Last week, we discussed living trust mills and how they can wreck havoc on an elderly person's finances. It is important to understand what trusts are and how to use them effectively to keep yourself protected. One type of trust that you should know about is the living trust.
A living trust is a trust in which the person creating the trust can act as the trustee while he or she is still alive. This type of trust can be revoked at any time, so it is sometimes called a revocable trust. A living trust is one option that people have so they can avoid the probate process. The items in the trust are put into the ownership of the trust. When the trust is handed to the beneficiary in accordance with the terms of the trust, the trust is dissolved.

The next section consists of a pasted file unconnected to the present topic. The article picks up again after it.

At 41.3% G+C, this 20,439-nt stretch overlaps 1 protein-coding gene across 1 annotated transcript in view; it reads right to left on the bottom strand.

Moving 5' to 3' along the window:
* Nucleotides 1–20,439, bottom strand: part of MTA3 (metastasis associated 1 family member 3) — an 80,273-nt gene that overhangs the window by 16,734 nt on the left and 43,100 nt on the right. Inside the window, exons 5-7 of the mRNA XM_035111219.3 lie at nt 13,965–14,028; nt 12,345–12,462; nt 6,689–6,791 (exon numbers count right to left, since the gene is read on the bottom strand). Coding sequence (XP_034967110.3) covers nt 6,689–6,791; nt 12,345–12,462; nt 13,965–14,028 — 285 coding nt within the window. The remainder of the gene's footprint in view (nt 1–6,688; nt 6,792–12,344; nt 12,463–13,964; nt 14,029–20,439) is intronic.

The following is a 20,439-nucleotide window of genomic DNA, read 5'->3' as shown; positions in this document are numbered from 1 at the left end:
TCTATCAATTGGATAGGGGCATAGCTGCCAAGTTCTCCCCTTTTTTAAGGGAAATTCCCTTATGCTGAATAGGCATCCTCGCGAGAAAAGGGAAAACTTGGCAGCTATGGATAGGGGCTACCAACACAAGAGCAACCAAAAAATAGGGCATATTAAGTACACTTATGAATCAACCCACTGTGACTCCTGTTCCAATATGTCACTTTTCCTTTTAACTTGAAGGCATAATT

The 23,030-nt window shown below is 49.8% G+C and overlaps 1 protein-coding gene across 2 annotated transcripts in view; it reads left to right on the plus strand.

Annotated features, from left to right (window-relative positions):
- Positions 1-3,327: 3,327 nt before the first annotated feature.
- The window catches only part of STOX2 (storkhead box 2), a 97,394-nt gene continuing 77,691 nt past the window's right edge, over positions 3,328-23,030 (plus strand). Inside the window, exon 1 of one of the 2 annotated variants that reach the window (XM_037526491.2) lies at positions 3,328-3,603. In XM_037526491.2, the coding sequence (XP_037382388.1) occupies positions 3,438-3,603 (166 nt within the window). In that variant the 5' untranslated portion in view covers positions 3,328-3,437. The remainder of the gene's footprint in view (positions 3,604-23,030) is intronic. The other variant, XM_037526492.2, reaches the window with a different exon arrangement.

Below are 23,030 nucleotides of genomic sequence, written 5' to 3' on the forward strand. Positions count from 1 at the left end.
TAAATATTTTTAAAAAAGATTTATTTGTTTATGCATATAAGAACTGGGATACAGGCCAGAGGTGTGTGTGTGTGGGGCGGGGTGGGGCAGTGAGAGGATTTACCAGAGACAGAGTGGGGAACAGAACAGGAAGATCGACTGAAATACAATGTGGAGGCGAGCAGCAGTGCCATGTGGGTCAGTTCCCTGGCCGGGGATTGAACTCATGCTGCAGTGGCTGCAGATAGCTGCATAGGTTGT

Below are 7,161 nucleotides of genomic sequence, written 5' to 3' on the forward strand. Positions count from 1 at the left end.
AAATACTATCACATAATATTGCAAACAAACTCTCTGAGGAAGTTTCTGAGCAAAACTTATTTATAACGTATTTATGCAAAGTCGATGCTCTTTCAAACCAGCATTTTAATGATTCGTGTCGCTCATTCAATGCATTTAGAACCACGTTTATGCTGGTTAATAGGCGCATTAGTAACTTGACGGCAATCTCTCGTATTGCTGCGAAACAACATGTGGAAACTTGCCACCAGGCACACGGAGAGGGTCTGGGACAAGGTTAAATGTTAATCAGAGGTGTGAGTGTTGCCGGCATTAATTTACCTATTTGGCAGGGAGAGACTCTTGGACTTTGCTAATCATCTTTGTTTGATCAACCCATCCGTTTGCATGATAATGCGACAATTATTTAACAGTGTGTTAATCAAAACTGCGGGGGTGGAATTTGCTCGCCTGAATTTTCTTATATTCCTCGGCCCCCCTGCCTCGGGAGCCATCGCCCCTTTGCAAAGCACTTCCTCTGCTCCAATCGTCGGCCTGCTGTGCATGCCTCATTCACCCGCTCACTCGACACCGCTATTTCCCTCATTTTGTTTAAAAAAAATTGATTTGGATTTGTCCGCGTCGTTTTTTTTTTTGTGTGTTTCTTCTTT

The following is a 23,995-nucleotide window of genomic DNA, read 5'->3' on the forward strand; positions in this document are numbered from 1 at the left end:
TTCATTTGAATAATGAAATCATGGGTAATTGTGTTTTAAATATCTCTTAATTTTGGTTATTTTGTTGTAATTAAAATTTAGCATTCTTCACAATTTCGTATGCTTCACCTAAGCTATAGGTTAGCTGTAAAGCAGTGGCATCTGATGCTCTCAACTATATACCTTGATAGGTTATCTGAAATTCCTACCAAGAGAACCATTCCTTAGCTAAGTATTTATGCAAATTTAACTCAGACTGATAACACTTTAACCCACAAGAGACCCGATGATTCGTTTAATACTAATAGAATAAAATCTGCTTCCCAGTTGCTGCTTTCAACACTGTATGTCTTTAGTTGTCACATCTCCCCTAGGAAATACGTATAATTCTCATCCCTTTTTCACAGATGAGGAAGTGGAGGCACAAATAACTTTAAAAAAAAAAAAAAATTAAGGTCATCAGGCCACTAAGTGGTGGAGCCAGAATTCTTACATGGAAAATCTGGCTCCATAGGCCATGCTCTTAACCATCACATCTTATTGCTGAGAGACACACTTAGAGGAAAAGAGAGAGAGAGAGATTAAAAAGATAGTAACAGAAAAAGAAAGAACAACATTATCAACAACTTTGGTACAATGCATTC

While living trusts aren't too complicated in most cases, anyone who is considering one should make sure that he or she understands how to set the trust up. Writing up the terms of the trust and making sure all the information is covered in the trust is vital. The trust also has to be filed and the property has to be transferred over into the trust.
There are sometimes issues that arise when creating a living trust. While this is a good tool to help your loved ones avoid probate down the road, you should think about how the terms of the trust will affect your loved ones. From tax implications to other costs that might occur, you should understand how every word can affect your estate.
Source: FindLaw, "Living Trust Information" accessed Jan. 23, 2015